Does it seem like everyone’s enjoying sex except you? Well, you aren’t alone: 43% of women experience some type of sexual disorder, according to the 1992 U.S. National Health and Social Life Survey, considered by experts to be one of the most comprehensive reviews of sexual behavior in the U.S.
Whether your sex life has been derailed because of menopause, inhibition, anger or a physical problem, here are some ways to get the zing back:
1. Lack of Desire
He’s revved and raring to go, but you can’t even get in gear for a night of romping.
Not being in the mood is a common complaint among women and their partners, says sex researcher Beverly Whipple, Ph.D., R.N., professor emerita at Rutgers University.
“Men think their partner isn’t attracted to them anymore,” she says, but other reasons may be to blame.
Why it happens: Stress, exhaustion and spreading yourself too thin can wreck your sex life, says Stephanie Buehler, psychologist and director of the Buehler Institute for sex therapy in Irvine, Calif.
So can a strict religious upbringing, fear of pregnancy and negative messages about sex in your head. A bad sexual experience and no emotional satisfaction in your relationship can also make you feel like a wet blanket in the bedroom.
“Lack of desire is probably the most complex sexual problem,” Buehler says. “And the causes are very individual.”
Even if your head and heart are in sync, physical conditions such as diabetes, fibromyalgia and hormonal imbalance (perhaps from thyroid disorders or menopause) can also throw your sex and love life for a loop.
That’s what derailed Leslie (identified by her first name only for privacy), 52, of Austin, Texas. She had a “super low libido” and vaginal dryness when she entered perimenopause.
“It literally felt like I was drying up like an old woman,” she says. “And that was not OK because I actually enjoyed sex and wanted to have as active a sex life as possible.”
Still, as her sex life declined, so did her 10-year marriage. It ended in divorce.
Finally, with hormone replacement therapy, Leslie got her sex life back on track. After a two-year break, she and her husband rekindled their relationship and remarried last February.
Sex Rx: So what’s the best way to ramp up your libido? It depends on the cause.
Once you ID the cause, try these steps to put heat back between the sheets:
- Reduce stress and increase energy level. Maintaining a healthy diet, exercise and balance in your life can help ignite the fire within.
- Make time for sleepy sex. Try this suggestion from Seven Weeks to Better Sex (Westcom Press) by Domeena Renshaw, M.D., director of the Loyola University Health System Sex Clinic in Chicago.Pick a rendezvous night with your mate and set your alarm clock to ring 90 minutes after you go to bed, which takes advantage of the body’s first sleep cycle, when you should be at peak arousal. When the alarm goes off, take a shower together to refresh you, and then have sex, which will relax you and help you get back to sleep again.“You may be skeptical, but try it anyway and see what happens,” Renshaw says.
- Get the bad thoughts out. Cognitive behavioral therapy, in which patients address negative beliefs and feelings, can help you examine your attitude about sex.
- Expand your options. Sex isn’t just about inserting part A into part B. A woman may want a back rub or cuddling instead, Whipple says. “I encourage people to learn about different parts of the body and be aware of what they like – and to communicate to their partner what they find sensual.”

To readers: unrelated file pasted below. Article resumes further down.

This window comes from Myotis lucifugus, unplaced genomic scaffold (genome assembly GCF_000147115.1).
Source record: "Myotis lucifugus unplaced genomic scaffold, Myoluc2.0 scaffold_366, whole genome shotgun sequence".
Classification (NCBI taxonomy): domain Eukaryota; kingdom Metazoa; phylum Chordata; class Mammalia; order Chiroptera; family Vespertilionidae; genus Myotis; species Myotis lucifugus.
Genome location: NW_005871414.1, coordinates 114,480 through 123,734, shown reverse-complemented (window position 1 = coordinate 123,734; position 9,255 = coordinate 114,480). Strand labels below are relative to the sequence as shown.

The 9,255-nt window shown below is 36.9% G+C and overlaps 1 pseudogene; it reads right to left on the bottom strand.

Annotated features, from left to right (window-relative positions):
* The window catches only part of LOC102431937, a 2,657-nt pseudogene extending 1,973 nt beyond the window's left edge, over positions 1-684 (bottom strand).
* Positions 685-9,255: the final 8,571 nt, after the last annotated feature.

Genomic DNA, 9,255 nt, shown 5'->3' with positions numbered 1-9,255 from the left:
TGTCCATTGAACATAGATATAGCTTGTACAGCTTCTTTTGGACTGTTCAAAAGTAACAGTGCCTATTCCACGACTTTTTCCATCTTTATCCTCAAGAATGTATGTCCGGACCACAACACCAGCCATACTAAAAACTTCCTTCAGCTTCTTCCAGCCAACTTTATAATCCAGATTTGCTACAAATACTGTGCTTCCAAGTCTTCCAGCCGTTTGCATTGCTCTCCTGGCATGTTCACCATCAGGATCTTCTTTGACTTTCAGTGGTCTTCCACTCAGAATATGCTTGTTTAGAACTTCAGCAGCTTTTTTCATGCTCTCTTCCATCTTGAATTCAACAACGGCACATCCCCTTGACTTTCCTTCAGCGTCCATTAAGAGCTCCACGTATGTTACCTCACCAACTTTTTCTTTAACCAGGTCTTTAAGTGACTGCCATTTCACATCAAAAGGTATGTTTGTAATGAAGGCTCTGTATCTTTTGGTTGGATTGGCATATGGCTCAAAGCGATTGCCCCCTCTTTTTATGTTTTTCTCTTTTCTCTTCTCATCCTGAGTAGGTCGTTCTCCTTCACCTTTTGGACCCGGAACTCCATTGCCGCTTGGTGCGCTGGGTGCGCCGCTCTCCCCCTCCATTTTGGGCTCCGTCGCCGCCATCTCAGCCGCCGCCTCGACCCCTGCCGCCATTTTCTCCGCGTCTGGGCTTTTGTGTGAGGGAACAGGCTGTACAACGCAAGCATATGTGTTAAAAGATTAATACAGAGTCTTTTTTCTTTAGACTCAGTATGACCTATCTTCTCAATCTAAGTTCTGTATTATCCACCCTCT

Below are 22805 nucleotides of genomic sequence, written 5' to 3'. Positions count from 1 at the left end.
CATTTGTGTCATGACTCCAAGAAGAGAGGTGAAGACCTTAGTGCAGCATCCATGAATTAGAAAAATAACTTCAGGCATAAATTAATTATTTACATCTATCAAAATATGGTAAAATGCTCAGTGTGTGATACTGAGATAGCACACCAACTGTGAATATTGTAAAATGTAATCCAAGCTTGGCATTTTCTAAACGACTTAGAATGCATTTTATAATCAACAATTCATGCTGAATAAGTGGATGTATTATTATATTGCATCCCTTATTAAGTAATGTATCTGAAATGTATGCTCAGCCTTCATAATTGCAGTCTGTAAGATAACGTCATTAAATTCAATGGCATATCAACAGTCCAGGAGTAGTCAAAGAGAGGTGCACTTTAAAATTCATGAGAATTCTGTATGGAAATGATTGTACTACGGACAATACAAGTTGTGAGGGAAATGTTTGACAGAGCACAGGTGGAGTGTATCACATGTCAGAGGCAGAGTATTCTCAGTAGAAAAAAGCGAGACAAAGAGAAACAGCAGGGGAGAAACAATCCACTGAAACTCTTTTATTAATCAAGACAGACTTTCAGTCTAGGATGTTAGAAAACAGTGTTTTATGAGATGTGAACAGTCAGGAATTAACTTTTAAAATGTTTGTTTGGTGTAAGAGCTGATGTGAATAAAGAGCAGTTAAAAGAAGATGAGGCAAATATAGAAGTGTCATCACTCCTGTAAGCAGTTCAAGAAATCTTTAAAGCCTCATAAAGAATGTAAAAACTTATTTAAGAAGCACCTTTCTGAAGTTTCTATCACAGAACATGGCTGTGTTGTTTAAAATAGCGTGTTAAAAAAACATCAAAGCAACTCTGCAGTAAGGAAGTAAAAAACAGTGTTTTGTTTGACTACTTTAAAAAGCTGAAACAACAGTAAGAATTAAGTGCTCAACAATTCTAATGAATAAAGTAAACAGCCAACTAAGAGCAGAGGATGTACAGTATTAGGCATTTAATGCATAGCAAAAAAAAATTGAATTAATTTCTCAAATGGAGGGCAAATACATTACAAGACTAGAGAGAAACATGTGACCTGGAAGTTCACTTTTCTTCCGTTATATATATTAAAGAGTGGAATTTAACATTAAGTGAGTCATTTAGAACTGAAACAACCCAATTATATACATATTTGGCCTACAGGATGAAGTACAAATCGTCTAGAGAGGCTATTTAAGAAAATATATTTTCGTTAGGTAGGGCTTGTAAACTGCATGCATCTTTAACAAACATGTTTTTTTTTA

2. Lack of Arousal
“People associate arousal with vaginal lubrication,” Whipple says, but it’s more complicated than that.
When women are aroused, more blood flows to the clitoris and its surrounding flesh, which stimulates fluids to seep through blood vessels into the vagina. It also causes the upper part of the vagina, uterus, cervix and clitoris to expand and swells the lower vagina and labia (the flesh at the opening of the vagina) so the vaginal opening shrinks. In other words, your body gets ready to receive a penis.
When a woman isn’t aroused, the blood doesn’t flow and the process shuts down. “Women describe it as just being dead down there,” Houser says.
Why it happens: Many of the same things that inhibit desire also tamp down arousal. “If your vagina is dry and uncomfortable, it isn’t going to feel any stimulation,” Whipple says.
Often, it’s because a woman can’t let go of her worries and to-do list.
“She can’t relax,” Houser says. “Or she really doesn’t like her husband. Or she is thinking about their kid’s soccer tournament.”
Sex Rx: Water-based vaginal lubricants can help. Don’t use oil-based products, which can dissolve latex condoms and diaphragms, compromising your protection from a pregnancy and sexually transmitted diseases.
If the vaginal dryness stems from a decrease in estrogen levels, hormone replacement therapy may help keep the vaginal lining plump and improve lubrication.
Your doctor can prescribe estrogen in several forms, including cream, skin patch or an estrogen-dispensing ring or tablets, which are inserted into the vagina.
Don’t use estrogen cream as a lubricant, Whipple cautions, because the body absorbs a small amount with each use and too much estrogen could be dangerous.
And skip antihistamines. If they dry out your nose, they probably dry you out down under.
Whipple also suggests ArginMax, a tested over-the-counter oral supplement (it contains the amino acid L-arginine) that may increase lubrication and satisfaction.